Puneet Kulraj : The third factor is the variation of demand. So assume, again I have two locations A and B both of them cater to an average demand of 10 units a day. But the variation of demand in location A could be 20% so while the average level of demand is 10. On any given day I could be selling between eight to 12 units, right, and the second location B with the same 10 level of average demand has a variation of 50% which means on any given day I could sell between five and 15 units Right. So now, if I do not want to lose sales, then it is pretty obvious that the location B requires a higher inventory, because on the days when the demand is 14 or 15, if I keep the same level of inventory as A, I will lose sale and on the other side. If I keep the same level of inventory at A. Just like B, then my maximum demand expected is 12, but if I’m trying to protect the demand of 15, obviously I’m carrying too much inventory that is a waste. Correct. So the third factor is the level of variation of demand.
Puneet Kulraj : The fourth factor is the variation of supply lead time. So let’s take two locations and for the sake of simplicity, let’s assume that it is just transportation time, and I’m going to send a truck from one location to two of the receiving locations, and both of them have an average supply lead time of seven days it takes the truck seven days to go from my location to A and B. But A has on the way because of the nature of the route, or you know whatever it is on the way. Let’s say there is a 10% variation so seven days means it could be between six and eight days, and location B could be between 20% variation so it could be between five and nine days. So obviously, location B would require higher inventory. So now if you see these are the four factors which determine the level of inventory at any particular location.
Shubham Agarwal : Right, how much demand I’m catering to what is my supply lead time. How much is my demand fluctuating and how much is my lead time fluctuating, and the formula is very simple. It’s just a multiplication of these.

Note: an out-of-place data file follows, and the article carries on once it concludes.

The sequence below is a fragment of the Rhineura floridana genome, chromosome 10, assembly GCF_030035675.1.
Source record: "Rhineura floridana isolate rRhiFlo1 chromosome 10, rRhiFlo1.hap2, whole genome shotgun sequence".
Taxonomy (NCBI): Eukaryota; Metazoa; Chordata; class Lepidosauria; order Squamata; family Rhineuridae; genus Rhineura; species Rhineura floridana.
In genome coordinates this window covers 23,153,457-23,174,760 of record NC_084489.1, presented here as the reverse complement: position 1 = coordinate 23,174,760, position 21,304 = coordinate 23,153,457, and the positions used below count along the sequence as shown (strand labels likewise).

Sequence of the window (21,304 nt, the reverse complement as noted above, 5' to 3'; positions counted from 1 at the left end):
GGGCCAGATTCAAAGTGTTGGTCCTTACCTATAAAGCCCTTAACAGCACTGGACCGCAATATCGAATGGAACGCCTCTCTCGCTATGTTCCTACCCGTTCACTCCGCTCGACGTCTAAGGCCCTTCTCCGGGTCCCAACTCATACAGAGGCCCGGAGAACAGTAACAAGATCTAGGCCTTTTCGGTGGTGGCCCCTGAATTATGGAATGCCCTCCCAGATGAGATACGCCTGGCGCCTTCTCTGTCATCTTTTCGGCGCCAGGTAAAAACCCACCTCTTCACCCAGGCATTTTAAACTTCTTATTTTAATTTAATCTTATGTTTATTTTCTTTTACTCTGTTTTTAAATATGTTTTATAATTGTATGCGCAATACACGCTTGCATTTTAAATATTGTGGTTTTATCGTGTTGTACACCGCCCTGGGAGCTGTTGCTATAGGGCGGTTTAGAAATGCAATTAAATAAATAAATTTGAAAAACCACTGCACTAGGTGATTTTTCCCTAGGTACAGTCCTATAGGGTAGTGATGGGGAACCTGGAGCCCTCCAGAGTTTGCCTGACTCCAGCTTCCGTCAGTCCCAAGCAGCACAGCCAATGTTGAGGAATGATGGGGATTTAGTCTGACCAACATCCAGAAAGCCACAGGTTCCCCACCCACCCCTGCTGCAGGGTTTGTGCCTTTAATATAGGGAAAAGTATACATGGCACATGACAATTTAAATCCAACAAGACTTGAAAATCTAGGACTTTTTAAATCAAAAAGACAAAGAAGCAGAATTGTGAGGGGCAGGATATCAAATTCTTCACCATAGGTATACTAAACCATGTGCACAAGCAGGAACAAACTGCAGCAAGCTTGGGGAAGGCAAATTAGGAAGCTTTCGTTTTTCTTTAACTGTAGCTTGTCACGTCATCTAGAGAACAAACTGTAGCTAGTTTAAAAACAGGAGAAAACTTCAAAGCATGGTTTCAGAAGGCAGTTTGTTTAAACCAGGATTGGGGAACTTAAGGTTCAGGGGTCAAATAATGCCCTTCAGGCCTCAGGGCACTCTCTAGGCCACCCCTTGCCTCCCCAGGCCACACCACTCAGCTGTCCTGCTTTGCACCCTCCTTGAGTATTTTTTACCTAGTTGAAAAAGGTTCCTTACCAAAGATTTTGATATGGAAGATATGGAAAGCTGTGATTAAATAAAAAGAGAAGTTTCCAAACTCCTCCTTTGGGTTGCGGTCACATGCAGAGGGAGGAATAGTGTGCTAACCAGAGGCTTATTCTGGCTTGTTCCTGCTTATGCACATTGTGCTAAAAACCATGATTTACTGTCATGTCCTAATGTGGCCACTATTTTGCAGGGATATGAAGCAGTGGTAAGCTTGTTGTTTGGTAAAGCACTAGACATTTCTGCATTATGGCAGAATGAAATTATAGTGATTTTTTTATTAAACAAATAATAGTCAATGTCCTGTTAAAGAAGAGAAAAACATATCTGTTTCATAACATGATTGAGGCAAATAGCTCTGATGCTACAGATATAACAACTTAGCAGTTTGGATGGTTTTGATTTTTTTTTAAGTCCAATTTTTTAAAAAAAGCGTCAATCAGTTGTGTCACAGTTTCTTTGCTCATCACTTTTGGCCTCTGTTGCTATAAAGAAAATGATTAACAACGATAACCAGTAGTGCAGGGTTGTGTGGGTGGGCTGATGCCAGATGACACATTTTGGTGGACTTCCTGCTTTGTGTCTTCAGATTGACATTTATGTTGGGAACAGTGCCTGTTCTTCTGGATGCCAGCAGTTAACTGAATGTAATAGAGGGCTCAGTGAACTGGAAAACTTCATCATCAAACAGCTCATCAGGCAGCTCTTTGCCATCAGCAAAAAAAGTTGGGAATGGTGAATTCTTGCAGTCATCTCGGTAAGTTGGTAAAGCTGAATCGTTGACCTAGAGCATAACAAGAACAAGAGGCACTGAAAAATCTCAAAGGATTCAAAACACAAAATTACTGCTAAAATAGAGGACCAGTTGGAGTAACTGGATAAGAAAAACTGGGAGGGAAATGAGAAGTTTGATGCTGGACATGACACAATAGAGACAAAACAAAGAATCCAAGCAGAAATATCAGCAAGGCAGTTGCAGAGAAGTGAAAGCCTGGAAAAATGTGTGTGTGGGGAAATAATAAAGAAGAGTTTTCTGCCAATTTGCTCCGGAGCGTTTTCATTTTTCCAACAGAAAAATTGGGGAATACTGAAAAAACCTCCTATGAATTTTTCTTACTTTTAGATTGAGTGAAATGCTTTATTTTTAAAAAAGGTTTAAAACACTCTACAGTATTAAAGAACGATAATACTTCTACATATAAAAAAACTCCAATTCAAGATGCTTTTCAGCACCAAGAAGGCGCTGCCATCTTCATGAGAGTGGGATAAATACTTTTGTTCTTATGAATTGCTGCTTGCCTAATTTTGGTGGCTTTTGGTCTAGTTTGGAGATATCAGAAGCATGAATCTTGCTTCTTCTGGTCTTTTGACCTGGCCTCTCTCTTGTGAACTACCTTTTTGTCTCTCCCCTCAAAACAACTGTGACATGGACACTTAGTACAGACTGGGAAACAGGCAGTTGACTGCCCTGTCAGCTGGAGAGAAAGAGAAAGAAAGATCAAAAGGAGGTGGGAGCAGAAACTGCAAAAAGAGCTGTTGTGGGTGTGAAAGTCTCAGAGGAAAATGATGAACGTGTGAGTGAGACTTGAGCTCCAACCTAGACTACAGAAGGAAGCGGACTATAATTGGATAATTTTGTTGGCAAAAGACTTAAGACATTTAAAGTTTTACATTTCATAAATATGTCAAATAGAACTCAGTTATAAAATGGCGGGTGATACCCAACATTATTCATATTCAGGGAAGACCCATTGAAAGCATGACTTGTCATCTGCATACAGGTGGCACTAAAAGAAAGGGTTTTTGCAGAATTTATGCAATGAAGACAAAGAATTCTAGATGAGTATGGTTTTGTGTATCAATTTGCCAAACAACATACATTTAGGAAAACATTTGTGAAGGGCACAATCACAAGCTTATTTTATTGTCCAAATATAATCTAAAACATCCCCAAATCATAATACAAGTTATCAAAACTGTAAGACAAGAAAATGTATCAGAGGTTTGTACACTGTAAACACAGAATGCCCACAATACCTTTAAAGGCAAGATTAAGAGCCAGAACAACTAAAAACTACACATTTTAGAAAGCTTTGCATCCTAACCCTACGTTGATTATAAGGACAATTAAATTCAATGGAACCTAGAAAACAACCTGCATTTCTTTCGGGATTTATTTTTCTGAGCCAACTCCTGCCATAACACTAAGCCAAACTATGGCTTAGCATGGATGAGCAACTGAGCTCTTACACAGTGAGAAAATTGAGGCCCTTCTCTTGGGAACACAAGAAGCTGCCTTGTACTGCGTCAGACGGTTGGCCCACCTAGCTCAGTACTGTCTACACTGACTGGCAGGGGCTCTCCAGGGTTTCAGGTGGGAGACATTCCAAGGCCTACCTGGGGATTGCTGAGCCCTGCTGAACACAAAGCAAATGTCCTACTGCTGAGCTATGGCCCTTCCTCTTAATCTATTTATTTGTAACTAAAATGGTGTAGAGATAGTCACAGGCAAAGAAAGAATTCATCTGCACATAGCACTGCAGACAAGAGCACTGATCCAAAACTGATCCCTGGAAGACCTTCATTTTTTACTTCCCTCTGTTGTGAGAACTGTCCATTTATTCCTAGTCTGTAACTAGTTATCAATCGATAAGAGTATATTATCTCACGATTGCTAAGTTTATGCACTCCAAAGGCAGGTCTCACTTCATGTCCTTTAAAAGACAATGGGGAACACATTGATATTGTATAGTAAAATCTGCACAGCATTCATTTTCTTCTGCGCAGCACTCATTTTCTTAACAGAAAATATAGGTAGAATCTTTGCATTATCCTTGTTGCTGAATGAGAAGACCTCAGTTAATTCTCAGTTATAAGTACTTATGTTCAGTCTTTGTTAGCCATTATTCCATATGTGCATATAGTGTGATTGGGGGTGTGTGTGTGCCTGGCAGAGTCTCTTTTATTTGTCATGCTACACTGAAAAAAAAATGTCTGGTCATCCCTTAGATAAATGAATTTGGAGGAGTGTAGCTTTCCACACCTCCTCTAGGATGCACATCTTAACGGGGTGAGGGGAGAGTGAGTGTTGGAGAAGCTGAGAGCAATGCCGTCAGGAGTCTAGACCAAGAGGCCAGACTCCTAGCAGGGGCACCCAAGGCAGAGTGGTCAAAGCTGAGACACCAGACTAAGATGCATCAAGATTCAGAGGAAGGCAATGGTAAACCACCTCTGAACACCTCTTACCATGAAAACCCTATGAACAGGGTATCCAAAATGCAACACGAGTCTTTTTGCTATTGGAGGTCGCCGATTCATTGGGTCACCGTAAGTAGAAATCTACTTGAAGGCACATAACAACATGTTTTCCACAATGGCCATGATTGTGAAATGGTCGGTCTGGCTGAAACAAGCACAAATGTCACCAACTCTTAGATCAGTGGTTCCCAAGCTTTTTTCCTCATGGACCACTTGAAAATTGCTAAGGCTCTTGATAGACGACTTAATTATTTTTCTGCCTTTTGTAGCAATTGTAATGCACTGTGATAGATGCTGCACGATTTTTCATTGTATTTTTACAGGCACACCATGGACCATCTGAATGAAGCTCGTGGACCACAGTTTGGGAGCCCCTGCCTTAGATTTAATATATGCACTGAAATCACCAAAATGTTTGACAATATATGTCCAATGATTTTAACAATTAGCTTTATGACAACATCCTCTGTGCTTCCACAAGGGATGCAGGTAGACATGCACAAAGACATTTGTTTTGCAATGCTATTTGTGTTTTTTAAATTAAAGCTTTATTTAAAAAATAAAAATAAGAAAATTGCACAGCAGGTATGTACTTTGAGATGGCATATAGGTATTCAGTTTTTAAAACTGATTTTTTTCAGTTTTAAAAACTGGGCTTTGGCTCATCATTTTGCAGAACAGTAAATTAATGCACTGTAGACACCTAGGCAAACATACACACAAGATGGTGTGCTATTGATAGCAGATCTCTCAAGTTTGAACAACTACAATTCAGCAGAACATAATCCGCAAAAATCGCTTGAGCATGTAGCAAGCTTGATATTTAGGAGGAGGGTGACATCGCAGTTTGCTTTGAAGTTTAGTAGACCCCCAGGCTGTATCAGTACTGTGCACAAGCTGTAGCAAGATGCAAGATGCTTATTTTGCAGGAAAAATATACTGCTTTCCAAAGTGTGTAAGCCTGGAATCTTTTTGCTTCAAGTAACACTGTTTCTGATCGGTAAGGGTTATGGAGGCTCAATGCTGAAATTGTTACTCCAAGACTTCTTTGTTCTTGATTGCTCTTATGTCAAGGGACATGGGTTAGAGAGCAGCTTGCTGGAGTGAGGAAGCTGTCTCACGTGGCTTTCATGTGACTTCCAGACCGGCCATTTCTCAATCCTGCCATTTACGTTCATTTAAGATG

Shubham Agarwal : Are you saying the amount of inventory needed is the level of demand into the lead time into the variation of demand into the variation of supply chain lead time?
yeah so just to illustrate, if there is a location which is selling let’s say five units a day, and the supply lead time is 10 days, and the variation of demand is 10%, and the variation of lead time is also 10%, then the amount of inventory required would be five into 10 into 1.1 into 1.1 and that mathematical result is the level of inventory which is roughly what, five into 10 is 50 into 1.1 is 55 and another 5.5, which is 60.5 units. About 61 units should be sufficient to cater to any reasonable. Not just reasonable. I have taken the maximum demand right. So, therefore, I am guaranteed not to lose any sale at an inventory of 61. Now I’m sure the listeners are wondering, that if I’m selling only five units a day, and I keep 60 units of inventory seems seems to be too high.
Shubham Agarwal : Yeah, i was about to ask thats a very large amount of Inventory to keep for a demand that we have.
Puneet Kulraj : Yeah, seems to be a very large amount of inventory right but given these variables, given the inputs that we have. If we don’t want to lose sales, then this is the amount of inventory that I will keep. Right. But If you see, I can now try and improve upon each of the factors to try and bring down the inventory, which means what. In order to bring down the inventory since it’s a multiplicative formula, any of the four factors if I try to bring down. Obviously, the result is going to go down. Correct, would I like to bring down the level of demand, obviously No, I don’t want to cater to a lower demand I want to cater to as much a demand. So we better leave that alone. Right, right, the variation of demand and the variation of lead time so you know that 10% and 10% that we took. Now, of course, there could be some scope for bringing down that variation and there are management techniques you know which are focused on bringing down variations. But, having said that, beyond a level, you will start playing in the noise and the marginal improvement, you will get for the humongous effort that you will, you know, expend to bring down, will not be worth it,. So, we just have to provide for a good enough variation. Okay. But that leaves the fourth factor which is the supply lead time. And if you see the supply lead time is actually the key factor, which determines the level of inventory in location. It is also a key factor because a higher supply lead time actually impacts the fluctuations of demand and fluctuations of lead time also higher the lead time, higher will be the fluctuations that I am exposed to right because it’s a longer horizon, more things can go wrong in a longer horizon compared to a shorter horizon.
. So the more I bring down the supply lead time, the more I can bring down the inventory and the more predictable the system can become. Okay, so there are techniques of bringing down the supply lead time.. .. largely policy changes and execution rules, which if we bring into place, then we will be able to cater to a lower supply lead time to a lower inventory. So, the system will be able to operate at a much lower inventory provide much better availability,
Shubham Agarwal : In Theory of constraints the key aspect is to look at the constraint and subordinating everything to the constraint. Right? How can we relate that concept to what we have discussed?